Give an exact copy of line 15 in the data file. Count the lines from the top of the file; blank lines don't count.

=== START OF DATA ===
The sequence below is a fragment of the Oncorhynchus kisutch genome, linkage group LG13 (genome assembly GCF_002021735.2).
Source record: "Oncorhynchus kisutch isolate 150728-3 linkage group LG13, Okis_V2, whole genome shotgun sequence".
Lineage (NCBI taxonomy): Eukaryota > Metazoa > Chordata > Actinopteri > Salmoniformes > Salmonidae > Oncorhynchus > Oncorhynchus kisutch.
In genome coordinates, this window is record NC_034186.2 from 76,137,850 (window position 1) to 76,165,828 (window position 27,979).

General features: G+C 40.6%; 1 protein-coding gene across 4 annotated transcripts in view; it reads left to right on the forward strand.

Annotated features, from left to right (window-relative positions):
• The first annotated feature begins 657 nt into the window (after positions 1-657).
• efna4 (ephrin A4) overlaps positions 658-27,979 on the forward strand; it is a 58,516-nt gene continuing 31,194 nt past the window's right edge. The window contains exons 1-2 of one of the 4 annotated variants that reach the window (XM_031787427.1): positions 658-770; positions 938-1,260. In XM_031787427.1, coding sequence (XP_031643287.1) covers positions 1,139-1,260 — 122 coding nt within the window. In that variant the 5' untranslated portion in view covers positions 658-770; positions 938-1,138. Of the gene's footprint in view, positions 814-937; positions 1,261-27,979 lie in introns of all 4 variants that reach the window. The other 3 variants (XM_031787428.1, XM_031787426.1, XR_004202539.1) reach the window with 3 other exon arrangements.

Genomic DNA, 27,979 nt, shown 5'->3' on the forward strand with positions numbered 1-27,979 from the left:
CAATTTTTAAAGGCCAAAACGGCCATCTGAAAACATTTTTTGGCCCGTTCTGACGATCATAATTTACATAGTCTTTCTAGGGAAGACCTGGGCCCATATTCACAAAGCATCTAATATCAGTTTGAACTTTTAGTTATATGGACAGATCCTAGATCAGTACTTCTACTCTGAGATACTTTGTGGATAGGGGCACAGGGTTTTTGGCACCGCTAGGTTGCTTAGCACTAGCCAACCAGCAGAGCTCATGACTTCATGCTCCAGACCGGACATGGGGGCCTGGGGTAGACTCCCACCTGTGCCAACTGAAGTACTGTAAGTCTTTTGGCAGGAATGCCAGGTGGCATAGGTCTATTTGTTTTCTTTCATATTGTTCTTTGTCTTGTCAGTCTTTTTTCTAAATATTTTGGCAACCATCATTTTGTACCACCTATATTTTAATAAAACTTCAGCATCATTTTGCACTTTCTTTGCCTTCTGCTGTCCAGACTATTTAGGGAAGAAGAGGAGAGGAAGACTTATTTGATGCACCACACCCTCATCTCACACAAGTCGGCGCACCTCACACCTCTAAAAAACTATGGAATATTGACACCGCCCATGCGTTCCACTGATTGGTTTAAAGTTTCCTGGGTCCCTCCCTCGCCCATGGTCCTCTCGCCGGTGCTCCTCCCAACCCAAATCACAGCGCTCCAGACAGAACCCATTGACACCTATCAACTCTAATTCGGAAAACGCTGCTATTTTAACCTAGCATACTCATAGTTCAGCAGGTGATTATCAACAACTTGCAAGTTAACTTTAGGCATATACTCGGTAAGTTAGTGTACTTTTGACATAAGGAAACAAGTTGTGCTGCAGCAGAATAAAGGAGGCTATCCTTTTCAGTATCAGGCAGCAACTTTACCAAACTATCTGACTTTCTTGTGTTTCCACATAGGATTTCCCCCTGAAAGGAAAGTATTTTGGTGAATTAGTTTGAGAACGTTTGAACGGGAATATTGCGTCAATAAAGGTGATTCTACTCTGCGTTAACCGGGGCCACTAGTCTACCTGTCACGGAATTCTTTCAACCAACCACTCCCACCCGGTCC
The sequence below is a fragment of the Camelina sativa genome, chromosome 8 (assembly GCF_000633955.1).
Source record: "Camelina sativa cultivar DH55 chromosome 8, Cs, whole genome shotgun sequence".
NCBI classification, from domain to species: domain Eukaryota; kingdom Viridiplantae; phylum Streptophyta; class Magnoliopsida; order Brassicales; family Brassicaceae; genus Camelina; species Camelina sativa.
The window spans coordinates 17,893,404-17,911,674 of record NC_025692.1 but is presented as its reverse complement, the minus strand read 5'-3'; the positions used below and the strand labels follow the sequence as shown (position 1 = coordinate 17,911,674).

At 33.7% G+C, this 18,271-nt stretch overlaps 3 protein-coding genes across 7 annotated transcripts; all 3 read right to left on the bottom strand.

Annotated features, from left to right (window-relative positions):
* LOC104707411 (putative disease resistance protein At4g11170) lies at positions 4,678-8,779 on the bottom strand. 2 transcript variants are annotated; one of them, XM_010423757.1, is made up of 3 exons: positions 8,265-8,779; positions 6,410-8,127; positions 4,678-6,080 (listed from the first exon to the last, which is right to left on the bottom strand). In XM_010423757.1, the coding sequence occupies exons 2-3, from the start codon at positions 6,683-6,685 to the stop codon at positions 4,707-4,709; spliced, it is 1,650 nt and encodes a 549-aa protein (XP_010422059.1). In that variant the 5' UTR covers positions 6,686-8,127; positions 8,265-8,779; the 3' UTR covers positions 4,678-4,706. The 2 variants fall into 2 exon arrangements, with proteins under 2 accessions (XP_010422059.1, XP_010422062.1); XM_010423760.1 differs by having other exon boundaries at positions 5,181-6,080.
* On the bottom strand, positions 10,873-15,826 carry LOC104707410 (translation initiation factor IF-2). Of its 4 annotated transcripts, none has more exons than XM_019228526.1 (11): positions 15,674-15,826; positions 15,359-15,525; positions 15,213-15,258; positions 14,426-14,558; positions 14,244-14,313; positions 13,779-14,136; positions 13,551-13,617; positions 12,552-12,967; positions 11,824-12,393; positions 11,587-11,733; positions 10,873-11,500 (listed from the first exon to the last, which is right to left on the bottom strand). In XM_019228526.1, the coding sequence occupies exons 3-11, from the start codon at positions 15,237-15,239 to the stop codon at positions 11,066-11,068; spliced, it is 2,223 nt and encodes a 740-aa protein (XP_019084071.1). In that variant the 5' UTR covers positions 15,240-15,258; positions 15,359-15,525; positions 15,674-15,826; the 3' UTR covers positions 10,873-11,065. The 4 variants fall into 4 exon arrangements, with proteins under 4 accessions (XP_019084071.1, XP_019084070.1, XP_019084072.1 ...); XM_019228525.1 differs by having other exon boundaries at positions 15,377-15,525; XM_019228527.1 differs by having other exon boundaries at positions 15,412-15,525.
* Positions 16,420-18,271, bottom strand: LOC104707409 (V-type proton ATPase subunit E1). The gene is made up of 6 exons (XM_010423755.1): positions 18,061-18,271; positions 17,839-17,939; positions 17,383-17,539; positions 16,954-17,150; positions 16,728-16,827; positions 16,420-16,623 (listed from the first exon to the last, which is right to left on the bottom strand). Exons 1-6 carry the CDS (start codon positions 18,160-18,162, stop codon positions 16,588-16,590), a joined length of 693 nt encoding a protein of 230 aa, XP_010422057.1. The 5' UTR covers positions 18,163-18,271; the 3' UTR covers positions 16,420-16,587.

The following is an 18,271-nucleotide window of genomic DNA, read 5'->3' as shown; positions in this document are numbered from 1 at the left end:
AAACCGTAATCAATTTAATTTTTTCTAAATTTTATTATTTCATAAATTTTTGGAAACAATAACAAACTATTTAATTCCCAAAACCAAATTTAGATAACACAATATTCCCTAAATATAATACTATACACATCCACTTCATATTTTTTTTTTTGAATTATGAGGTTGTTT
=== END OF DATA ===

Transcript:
At 33.7% G+C, this 18,271-nt stretch overlaps 3 protein-coding genes across 7 annotated transcripts; all 3 read right to left on the bottom strand.